By Sarah Harvey, Editor
You may notice we’ve given ourselves a little makeover for the New Year. Vendors loved the cover redesign last summer that gave us more space to feature a photo. We’ve kept the same basic design, but tweaked it a bit to give us more room to use photos on the front page. We’ve also reorganized the page you’re looking at now, giving a little more space for readers to get to know the 30 or so people who make it possible to put together this publication every month. A great deal of hope goes into these pages. I wanted to share a few of our hopes for the New Year with our readers (in the masthead to the right).
Nothing embodies hope more than the Homeless World Cup. The wire service we subscribe to recently offered a profile on one of the 2014 Homeless World Cup athletes, which we printed on page eight. If you need a dose of hope and happiness, you’ll find it in the uplifting photos that accompany the article.
In this issue we also examine another type of hope permeating the air around Denver: the hope of the business owners and next-generation pioneers of the city’s burgeoning retail marijuana industry. It’s a hope tinged with the apprehension of some Colorado residents (and with a substance that’s still illegal in most states). That story starts on page six.
Many homeless services organizations are hesitant to talk about a possible connection between marijuana and an increase in homelessness. They don’t want pot to distract from the good they are doing, or the need. The law may be relatively new, but substance abuse issues aren’t new—and they aren’t the whole story when it comes to homelessness.
Some homeless services organizations reported last year that roughly one third of the new people they served stated that marijuana was their reason for coming to Denver. That means two thirds of this new population listed another reason. And while it’s certainly possible that some of the people making up those two thirds weren’t completely frank, it’s also just as likely that they came to Denver for expanded healthcare, or construction jobs, or a host of other reasons.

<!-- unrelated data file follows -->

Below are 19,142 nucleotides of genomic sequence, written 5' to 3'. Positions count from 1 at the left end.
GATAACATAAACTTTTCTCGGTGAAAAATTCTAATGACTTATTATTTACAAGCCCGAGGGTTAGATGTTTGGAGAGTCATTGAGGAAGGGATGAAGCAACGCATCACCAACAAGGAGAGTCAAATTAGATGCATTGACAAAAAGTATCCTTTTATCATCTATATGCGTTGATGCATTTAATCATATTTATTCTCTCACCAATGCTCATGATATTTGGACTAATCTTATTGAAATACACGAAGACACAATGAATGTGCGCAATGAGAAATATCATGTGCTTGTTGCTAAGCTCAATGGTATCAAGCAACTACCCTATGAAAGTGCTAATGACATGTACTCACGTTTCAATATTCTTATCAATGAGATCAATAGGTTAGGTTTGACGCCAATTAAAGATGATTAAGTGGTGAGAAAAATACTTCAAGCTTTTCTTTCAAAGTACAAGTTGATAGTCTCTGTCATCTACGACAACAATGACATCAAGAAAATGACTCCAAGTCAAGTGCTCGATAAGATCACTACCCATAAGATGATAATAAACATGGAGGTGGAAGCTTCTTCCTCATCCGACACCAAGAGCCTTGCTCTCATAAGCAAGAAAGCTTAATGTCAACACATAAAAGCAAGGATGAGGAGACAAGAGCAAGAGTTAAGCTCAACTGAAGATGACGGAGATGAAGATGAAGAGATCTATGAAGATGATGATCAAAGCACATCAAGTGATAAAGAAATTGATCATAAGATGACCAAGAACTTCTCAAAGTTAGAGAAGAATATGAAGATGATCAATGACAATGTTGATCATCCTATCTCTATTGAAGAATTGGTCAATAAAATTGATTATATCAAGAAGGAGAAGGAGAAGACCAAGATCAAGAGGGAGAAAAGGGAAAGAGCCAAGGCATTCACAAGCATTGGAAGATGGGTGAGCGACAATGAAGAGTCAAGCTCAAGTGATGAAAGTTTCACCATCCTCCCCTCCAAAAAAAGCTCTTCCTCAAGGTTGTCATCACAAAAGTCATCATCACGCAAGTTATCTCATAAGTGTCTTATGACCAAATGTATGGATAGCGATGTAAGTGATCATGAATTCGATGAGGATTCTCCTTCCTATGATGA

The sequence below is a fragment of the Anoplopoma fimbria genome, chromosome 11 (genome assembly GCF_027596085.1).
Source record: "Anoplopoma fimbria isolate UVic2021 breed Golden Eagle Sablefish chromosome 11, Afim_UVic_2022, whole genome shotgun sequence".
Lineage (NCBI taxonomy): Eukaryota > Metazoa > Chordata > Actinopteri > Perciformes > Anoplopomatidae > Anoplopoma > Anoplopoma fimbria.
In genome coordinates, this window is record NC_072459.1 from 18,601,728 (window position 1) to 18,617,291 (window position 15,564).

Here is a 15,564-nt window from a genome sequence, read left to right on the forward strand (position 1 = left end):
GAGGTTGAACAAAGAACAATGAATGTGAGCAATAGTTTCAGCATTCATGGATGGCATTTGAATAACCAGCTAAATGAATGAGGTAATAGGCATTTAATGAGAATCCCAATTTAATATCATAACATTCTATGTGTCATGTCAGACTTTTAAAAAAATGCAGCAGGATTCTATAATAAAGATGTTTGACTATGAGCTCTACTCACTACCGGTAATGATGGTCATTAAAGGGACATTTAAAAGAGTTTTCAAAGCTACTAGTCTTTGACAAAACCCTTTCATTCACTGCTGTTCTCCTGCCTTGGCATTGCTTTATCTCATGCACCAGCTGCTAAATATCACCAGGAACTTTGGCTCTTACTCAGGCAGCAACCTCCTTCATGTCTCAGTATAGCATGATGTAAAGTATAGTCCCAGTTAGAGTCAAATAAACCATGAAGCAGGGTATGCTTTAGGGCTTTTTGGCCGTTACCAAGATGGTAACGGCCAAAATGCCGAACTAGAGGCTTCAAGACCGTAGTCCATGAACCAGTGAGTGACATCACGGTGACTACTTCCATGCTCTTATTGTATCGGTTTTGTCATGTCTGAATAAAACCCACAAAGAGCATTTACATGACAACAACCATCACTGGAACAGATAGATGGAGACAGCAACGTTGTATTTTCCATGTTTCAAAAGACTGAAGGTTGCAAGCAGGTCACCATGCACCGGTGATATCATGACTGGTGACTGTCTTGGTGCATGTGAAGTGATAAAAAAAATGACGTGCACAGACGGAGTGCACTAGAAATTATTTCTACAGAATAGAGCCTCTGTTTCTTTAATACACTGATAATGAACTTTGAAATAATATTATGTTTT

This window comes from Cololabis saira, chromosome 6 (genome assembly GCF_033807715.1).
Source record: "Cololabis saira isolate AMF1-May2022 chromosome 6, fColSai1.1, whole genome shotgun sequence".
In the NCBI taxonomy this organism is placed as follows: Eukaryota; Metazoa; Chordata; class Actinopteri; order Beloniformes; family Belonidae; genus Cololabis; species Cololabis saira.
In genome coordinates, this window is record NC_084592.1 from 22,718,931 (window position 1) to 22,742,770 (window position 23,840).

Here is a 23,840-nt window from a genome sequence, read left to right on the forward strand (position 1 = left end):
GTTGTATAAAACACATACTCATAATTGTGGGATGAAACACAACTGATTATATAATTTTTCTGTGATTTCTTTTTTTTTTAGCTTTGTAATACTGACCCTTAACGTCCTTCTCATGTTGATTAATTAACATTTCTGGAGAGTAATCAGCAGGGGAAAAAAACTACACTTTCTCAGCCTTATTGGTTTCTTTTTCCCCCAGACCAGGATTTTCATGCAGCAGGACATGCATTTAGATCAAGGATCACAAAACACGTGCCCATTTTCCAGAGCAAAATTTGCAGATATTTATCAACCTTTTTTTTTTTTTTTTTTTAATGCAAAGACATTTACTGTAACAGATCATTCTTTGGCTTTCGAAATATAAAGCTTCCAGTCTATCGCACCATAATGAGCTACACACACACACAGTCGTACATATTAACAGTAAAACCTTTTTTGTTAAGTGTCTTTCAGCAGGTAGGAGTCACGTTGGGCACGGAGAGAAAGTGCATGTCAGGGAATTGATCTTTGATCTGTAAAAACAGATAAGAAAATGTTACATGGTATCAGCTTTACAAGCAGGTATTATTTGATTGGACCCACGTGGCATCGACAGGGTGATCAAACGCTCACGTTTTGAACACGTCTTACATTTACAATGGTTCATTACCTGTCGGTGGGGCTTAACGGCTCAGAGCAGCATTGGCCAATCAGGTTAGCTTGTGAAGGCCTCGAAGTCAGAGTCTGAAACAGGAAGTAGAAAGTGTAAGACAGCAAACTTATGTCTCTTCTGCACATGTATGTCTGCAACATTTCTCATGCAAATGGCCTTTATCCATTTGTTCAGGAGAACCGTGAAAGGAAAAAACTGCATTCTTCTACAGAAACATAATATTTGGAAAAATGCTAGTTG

The VOICE doesn’t ask new vendors if they came to Denver for pot. It isn’t necessarily information we need to know. At the end of the day, we’re going to help someone who needs a job regardless of the reason they show up at our door. If you’d like to read a vendor’s perspective on pot in Denver, turn to page seven.
On a more solemn note, each year the city of Denver hosts a memorial service to honor those who died on the streets. Two longtime VOICE vendors passed away last year; their names were read aloud at the candlelight vigil in front of the City and County building last month. Both deaths were tragic, but very different circumstances. Manuela Shaw had overcome alcoholism and found housing only to succumb to cancer. Eric “Fuzzy” Johnson never won his battle with addiction; he overdosed last November. We honor these two former vendors and all the others who passed away on the streets last year on pages 10 and 11.
At the VOICE we help those recovering and those still struggling. It’s not for us to judge. We are the place for second chances—and third, fourth, and even seventeenth chances, if it comes to that. We are a place for hope. ■